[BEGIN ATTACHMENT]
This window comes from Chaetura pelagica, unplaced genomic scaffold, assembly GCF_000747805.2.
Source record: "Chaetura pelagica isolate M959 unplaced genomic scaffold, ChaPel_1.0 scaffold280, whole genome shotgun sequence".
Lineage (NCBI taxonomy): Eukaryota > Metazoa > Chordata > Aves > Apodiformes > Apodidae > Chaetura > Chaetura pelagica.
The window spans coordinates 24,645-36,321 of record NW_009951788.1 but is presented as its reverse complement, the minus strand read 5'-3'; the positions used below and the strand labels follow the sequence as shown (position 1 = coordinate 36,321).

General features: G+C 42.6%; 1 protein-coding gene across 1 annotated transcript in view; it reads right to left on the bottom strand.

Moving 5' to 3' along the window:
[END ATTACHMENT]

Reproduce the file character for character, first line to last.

This window comes from Chaetura pelagica, unplaced genomic scaffold, assembly GCF_000747805.2.
Source record: "Chaetura pelagica isolate M959 unplaced genomic scaffold, ChaPel_1.0 scaffold280, whole genome shotgun sequence".
Lineage (NCBI taxonomy): Eukaryota > Metazoa > Chordata > Aves > Apodiformes > Apodidae > Chaetura > Chaetura pelagica.
The window spans coordinates 24,645-36,321 of record NW_009951788.1 but is presented as its reverse complement, the minus strand read 5'-3'; the positions used below and the strand labels follow the sequence as shown (position 1 = coordinate 36,321).

General features: G+C 42.6%; 1 protein-coding gene across 1 annotated transcript in view; it reads right to left on the bottom strand.

Moving 5' to 3' along the window: